The UK’s Financial Conduct Authority (FCA) cautioned consumers about the high risks involved in investing in cryptocurrencies.
“Investing in cryptoassets, or investments and lending linked to them, generally involves taking very high risks with investors’ money,” the City watchdog said in a statement. “If consumers invest in these types of product, they should be prepared to lose all their money.”
The warning closely follows the regulator’s ban on selling crypto-derivates to consumers which came into effect January 6.
As of this week, all crypto asset firms in the UK must be registered with the FCA as part of regulations to target money laundering.
European Central Bank (ECB) President Christine Lagarde also called for global regulation of Bitcoin on Wednesday.
“(Bitcoin) is a highly speculative asset, which has conducted some funny business and some interesting and totally reprehensible money laundering activity,” Lagarde said in an interview at the Reuters Next conference.
The warnings, along with increased regulatory scrutiny, comes as Bitcoin surged to an all-time high of above $41,000.
New peak doubles 2017 high
Bitcoin’s first price spike came in 2017, peaking at almost $20,000. A year later, the price dropped to below $4,000.
However, the latest Bitcoin surge was not driven by mere investor hype, according to James Iuorio, broker, trader and managing director of TJM Institutional.
“In 2017, when the price of bitcoin was rallying and rallied up to $20,000, that was just people embracing an exciting new technology, it became like a religion among the enthusiasts.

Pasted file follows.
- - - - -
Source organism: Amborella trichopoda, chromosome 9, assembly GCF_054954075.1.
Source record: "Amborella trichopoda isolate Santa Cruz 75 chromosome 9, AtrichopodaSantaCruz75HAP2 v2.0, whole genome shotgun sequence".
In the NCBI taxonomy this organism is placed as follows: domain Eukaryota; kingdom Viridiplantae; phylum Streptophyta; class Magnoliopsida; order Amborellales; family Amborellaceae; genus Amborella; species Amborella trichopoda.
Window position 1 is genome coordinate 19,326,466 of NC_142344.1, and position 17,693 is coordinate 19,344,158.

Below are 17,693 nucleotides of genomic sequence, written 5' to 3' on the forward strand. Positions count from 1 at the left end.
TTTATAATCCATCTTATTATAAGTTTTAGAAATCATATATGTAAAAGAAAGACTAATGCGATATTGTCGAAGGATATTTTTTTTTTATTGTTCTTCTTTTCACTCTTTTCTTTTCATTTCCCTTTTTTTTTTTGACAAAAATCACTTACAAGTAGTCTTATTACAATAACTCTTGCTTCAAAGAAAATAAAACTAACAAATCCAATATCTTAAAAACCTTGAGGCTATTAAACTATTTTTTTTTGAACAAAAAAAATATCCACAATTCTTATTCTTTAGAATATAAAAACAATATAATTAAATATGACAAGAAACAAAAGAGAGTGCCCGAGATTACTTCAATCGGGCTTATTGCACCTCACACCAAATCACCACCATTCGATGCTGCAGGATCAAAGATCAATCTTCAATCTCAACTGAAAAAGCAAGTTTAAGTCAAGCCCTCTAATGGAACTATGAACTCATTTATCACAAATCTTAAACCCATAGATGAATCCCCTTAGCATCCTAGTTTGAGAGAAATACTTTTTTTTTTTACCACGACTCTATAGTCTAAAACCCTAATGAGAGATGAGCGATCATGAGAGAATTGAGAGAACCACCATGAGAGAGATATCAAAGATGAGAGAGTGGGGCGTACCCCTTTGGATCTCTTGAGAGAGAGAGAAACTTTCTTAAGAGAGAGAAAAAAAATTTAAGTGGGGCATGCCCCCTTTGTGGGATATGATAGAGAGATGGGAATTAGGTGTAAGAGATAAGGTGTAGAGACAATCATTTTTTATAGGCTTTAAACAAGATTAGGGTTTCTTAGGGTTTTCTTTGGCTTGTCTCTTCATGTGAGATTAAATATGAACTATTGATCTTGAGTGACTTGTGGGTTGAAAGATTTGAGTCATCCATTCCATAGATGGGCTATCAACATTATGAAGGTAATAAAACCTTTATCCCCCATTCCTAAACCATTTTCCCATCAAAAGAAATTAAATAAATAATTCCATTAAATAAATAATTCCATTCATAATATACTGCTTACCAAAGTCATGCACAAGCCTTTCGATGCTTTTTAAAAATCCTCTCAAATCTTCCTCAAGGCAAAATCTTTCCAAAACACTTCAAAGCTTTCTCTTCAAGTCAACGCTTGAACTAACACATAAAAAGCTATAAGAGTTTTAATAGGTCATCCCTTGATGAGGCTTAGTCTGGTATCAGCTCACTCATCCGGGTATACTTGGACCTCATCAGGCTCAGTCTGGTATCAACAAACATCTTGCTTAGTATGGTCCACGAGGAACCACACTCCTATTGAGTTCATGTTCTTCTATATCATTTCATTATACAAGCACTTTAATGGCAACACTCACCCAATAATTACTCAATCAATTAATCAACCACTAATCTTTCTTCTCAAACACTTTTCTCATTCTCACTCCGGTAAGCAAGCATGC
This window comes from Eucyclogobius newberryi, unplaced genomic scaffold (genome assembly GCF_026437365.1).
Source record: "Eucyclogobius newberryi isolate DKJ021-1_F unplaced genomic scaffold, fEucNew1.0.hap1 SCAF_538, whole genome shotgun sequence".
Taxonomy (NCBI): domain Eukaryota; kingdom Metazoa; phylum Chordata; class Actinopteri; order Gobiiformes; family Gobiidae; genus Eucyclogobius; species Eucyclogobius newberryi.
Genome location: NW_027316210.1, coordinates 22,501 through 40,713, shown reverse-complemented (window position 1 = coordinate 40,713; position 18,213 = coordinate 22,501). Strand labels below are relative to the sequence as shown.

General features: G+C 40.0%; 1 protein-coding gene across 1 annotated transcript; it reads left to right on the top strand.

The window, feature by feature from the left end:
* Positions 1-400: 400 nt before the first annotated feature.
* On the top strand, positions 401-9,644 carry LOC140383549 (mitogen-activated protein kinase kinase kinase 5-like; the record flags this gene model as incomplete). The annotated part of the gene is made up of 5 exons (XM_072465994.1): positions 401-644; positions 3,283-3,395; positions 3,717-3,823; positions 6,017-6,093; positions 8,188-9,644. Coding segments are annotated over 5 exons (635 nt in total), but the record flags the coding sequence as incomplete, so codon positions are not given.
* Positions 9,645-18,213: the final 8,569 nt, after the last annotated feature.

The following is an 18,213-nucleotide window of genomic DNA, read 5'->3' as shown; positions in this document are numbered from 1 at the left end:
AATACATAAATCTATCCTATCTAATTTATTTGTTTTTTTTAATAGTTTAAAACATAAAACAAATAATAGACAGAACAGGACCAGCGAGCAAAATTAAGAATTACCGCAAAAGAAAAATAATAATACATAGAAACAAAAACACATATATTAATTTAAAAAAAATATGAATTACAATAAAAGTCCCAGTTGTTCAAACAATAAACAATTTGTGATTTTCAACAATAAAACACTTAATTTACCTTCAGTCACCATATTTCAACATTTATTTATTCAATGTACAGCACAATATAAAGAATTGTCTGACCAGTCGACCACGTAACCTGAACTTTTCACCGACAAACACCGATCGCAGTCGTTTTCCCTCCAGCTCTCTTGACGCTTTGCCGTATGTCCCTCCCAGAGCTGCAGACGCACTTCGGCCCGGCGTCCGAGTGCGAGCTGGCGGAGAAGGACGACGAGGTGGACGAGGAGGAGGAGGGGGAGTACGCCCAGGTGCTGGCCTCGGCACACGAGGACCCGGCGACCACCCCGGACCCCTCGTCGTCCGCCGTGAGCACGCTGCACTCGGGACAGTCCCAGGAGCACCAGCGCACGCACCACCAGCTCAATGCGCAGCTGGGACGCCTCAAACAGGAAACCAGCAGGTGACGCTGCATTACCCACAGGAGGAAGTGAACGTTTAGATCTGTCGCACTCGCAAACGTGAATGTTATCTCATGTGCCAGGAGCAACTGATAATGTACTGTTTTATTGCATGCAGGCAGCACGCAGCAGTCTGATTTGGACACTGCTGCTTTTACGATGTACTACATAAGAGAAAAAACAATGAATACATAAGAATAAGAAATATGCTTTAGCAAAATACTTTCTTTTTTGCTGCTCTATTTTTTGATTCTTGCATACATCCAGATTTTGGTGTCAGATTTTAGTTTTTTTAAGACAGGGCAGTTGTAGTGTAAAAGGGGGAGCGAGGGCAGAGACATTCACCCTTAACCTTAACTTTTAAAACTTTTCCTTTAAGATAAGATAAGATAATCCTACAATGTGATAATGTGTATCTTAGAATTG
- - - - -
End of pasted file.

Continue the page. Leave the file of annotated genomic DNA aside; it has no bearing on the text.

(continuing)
“[Last year’s] initial move up to $20,000 was about a genuine concern of currency policies being implemented by the Federal Reserve,” says Iuorio. “Rates kept at zero for extended periods of time and a federal government that was going to throw everything as far as deficit spending on the current problem. This caused people to question what the dollar’s role was going to be going in the future.”
While Iuorio is not predicting a currency crisis he says that even the possibility that current monetary policy may raise the risk of a crisis scenario could invite investors to hedge. In the eyes of some investors, Bitcoin has joined the ranks of gold and silver as a safe haven asset.
Iuorio does however attribute the rest of the surge, from $20,000 to over $40,000, to a fear of missing out (FOMO). “Once we broke above $20,000, I think the animal spirits came in. It was mostly a fear of missing out that pushed it from $20,000 to $40,000. That happened in the blink of an eye.”
Institutional investors pile in
Another trader, Scott Bauer, CEO of Prosper Trading Academy, agrees that FOMO is partly responsible but adds that the December surge also coincided with many institutional investors jumping into the market.
“Institutional buyers have piled into the marketplace ever since Bitcoin hit about $20,000. [They are] not just into the coin itself, but also investing into futures positions. That has been really fueling a lot of the upswing, because these institutional buyers, they're not in it to trade it, they're in it to buy and hold.”
According to the CME, trading in Bitcoin futures is up 114 percent year-over-year as of December 2020. The number of large open interest holders is also up 121 percent compared to the same time last year, indicating growing interest among institutional investors in the cryptocurrency. In total more than 2.2m Bitcoin futures contracts were traded in 2020.
However, not all are optimistic about the future of Bitcoin.
“Bitcoin’s past two years blows-the-doors-off prior bubbles,” according to a report from Bank of America (BoA).
Since 2019, the cryptocurrency has surged over 900 percent. In comparison, the dot com bubble only saw a peak of around 300 percent, the BoA report noted.
Even if Bitcoin dropped to $20,000, Bauer would not view it as an asset bubble.
“Someone that wants to be actively trading has to go into this knowing that they could see 20 percent swings at any one time,” he says. “Do I see a bubble forming? I definitely see a short-term top; it would not surprise me to see Bitcoin lose 20 to 25 percent.
“It would surprise me to see it go down into the teens, but it wouldn't surprise me to see it go back into the mid 20s. I wouldn't call that a bubble. I would call it a correction.”